Media Agengy Report: Q&A – MindShare’s Irwin Gotlieb

Irwin Gotlieb has spent almost 30 years in media, a consummate deal maker and savvy insider almost from the beginning. His resume has always been impressive, but in the ’90s, it took on a sense of historic importance.
In 1993, the soft-spoken, elegant 50-year-old founded TeleVest, D’Arcy Masius Benton & Bowles unbundled media operation. In 1999, he was the driving force behind the launch of MediaVest Worldwide, combining TeleVest with the media operations of its parent company, the MacManus Group.
A little more than six months later, he created a buzz in the industry when he joined WPP Group as chairman/CEO of MindShare Worldwide. One of his first tasks is to combine the media operations of WPP’s Ogilvy & Mather and J. Walter Thompson to create the North American version of Mind-Share, the WPP media brand that competes so strongly overseas.
But for all the power of his position, Gotlieb is not about brute force. He clearly loves precision. A passion for bike riding and a deep interest in photography point to a fascination with finely tuned constructs. He will need both in great measure to get MindShare up and running in North America.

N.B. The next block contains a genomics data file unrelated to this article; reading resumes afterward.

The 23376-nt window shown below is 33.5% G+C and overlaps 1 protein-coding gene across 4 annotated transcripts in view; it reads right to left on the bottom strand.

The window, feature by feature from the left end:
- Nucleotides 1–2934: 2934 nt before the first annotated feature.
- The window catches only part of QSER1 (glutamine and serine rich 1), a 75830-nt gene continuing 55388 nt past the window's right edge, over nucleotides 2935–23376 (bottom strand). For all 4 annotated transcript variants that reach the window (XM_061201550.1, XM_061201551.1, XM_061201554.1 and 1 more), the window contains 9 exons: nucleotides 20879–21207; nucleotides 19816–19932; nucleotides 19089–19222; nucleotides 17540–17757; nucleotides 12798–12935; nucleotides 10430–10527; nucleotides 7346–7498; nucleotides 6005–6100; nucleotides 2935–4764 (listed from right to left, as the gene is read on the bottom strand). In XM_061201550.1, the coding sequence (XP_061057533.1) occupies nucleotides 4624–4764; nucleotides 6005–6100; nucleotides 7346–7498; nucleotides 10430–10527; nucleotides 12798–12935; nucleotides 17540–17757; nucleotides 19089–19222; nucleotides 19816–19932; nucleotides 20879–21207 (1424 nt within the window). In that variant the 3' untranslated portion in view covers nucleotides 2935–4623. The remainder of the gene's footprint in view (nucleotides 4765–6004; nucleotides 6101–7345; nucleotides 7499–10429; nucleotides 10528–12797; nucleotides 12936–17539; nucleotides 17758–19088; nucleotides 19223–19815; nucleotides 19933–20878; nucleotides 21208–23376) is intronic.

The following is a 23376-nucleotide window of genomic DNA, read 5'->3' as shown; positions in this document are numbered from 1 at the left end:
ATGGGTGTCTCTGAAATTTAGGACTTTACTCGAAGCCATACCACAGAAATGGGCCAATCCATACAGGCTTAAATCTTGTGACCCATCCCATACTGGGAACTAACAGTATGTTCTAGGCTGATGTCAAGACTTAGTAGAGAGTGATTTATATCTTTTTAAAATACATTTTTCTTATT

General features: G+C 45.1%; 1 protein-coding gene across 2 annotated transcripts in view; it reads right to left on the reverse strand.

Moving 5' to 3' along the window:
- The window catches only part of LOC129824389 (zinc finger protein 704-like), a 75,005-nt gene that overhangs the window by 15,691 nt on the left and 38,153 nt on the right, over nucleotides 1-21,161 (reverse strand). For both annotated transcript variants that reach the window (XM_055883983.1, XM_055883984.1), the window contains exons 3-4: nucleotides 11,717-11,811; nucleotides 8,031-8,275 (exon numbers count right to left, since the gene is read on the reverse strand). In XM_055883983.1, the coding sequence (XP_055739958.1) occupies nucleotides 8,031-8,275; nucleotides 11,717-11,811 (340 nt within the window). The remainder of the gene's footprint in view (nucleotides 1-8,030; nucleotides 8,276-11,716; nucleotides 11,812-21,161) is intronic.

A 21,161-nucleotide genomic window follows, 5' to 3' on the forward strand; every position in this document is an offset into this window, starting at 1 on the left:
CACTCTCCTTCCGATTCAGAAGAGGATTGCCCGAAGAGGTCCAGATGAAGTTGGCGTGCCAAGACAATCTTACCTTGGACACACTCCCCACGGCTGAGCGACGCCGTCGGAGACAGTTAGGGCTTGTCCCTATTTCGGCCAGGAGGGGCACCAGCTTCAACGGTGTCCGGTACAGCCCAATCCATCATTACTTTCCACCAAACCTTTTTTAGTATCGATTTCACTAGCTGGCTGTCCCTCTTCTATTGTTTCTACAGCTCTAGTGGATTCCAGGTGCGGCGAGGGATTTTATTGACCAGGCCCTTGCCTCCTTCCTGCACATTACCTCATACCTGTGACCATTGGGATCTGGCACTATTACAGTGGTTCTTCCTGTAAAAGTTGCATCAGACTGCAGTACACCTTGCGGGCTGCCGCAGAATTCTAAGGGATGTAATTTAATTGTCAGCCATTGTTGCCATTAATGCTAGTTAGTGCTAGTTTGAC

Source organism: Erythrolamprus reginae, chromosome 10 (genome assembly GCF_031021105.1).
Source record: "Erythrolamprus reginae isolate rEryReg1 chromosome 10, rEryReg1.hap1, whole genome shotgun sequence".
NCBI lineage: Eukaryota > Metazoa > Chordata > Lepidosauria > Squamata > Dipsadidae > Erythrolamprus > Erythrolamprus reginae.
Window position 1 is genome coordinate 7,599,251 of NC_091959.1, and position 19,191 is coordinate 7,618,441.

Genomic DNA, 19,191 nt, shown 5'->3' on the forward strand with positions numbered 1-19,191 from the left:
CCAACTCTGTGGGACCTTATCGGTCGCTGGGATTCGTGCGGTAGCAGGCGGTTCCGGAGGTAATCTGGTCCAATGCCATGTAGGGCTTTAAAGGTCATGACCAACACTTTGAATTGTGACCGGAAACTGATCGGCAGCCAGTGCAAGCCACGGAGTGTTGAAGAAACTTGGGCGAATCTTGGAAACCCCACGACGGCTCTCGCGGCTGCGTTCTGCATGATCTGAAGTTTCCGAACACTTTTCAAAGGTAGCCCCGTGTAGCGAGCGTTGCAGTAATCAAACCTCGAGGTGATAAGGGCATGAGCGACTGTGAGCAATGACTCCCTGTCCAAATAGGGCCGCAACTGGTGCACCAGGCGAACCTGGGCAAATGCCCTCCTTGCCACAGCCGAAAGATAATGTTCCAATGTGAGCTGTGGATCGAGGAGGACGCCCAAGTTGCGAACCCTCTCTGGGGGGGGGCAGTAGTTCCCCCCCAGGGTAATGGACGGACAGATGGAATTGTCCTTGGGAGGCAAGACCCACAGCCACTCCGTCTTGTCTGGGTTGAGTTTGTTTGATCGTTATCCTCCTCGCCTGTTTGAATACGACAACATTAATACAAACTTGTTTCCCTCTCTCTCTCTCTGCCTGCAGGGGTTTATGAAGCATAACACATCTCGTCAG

The creation of world-dominating media agency giants has been front-page news of late–but so has their difficulties in establishing a U.S. component.
Adweek’s media editor, Jack Feuer, recently visited Gotlieb at his office in Ogilvy & Mather’s
midtown Manhattan building to talk about the dynamics of agency mergers, why MindShare is doing it the right way and how people are sensitive to change.
Here’s what he had to say:
Adweek: Many reasons are given for the new prominence of media agencies. What’s your take?